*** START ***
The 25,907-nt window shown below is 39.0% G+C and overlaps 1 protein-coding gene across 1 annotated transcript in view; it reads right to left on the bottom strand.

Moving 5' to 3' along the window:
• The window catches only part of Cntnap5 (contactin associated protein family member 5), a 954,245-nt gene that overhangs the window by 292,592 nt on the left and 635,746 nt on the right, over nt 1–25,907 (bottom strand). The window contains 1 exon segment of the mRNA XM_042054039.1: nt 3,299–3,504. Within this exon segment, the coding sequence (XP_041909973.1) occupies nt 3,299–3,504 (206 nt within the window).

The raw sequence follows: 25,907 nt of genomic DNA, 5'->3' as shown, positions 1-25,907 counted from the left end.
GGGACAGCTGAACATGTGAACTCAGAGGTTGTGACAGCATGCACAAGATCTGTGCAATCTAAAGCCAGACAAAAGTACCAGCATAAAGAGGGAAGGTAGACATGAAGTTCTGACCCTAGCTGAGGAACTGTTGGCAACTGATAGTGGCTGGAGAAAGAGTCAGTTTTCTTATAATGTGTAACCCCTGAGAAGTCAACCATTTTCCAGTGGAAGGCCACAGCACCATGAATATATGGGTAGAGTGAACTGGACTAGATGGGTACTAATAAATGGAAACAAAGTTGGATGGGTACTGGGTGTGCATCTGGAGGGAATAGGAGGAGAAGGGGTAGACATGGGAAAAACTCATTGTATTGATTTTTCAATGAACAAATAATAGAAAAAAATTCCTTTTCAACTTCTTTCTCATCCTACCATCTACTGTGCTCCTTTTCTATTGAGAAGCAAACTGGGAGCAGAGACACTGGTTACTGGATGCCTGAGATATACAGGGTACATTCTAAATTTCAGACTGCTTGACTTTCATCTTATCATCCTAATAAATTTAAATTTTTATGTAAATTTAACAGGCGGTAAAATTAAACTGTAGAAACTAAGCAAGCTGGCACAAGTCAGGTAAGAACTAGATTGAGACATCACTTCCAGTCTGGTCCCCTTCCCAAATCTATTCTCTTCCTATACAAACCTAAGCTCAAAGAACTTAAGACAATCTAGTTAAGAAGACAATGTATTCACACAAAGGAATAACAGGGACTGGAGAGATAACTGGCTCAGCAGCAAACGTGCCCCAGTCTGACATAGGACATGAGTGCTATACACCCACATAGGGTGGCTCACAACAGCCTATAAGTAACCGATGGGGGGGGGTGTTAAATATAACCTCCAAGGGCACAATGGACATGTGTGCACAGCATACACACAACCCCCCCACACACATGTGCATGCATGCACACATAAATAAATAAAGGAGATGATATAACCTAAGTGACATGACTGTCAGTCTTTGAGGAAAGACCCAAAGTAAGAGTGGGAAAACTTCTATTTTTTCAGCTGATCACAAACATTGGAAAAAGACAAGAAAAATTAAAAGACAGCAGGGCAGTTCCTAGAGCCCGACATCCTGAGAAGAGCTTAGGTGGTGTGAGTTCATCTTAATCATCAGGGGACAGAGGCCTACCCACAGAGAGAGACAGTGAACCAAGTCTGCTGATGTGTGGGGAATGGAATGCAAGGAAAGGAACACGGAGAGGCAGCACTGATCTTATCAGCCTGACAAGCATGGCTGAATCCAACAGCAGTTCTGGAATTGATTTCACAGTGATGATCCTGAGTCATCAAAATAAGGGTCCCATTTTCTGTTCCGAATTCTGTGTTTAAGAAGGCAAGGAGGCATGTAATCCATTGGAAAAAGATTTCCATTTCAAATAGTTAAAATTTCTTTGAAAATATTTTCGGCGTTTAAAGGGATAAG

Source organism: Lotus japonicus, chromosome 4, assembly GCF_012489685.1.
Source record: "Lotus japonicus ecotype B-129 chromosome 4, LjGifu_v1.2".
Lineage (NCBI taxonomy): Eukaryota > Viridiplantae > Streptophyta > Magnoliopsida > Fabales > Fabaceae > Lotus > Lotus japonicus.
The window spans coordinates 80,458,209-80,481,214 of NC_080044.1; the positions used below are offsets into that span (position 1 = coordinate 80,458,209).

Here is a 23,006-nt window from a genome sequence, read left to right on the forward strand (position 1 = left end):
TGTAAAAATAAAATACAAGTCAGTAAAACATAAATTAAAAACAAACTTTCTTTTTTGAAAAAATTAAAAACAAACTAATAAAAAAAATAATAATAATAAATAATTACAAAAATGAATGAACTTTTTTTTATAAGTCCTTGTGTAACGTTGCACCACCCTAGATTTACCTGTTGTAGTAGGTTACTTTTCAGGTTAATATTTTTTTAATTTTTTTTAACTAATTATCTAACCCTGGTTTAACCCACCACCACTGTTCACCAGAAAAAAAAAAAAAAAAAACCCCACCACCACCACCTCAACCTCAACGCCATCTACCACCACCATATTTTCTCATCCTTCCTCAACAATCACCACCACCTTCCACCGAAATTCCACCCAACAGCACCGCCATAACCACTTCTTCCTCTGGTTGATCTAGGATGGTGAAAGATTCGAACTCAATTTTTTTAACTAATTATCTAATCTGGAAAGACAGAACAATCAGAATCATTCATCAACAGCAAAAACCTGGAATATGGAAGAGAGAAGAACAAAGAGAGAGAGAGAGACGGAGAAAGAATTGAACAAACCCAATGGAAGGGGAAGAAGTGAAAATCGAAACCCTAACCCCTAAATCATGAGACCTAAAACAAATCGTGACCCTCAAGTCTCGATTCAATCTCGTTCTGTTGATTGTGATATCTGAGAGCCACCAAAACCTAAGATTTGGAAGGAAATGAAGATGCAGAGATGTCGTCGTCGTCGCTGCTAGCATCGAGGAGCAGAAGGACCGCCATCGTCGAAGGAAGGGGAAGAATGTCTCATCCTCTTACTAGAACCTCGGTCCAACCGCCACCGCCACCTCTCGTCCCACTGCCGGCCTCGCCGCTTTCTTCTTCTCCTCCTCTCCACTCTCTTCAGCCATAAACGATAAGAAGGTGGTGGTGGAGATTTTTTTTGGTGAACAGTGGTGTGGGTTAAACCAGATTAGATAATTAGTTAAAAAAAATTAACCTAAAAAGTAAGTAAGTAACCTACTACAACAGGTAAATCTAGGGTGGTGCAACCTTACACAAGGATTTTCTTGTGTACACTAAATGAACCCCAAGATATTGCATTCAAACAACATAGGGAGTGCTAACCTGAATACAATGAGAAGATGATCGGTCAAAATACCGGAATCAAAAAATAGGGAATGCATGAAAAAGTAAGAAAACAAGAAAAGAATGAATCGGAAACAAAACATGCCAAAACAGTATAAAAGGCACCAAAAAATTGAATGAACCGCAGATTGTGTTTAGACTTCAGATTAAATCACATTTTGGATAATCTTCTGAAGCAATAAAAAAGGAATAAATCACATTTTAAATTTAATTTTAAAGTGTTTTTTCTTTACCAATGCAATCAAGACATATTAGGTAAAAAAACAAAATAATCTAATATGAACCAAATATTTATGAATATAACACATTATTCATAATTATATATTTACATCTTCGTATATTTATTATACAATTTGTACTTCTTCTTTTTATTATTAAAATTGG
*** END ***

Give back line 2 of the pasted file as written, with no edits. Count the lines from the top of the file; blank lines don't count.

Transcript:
Moving 5' to 3' along the window: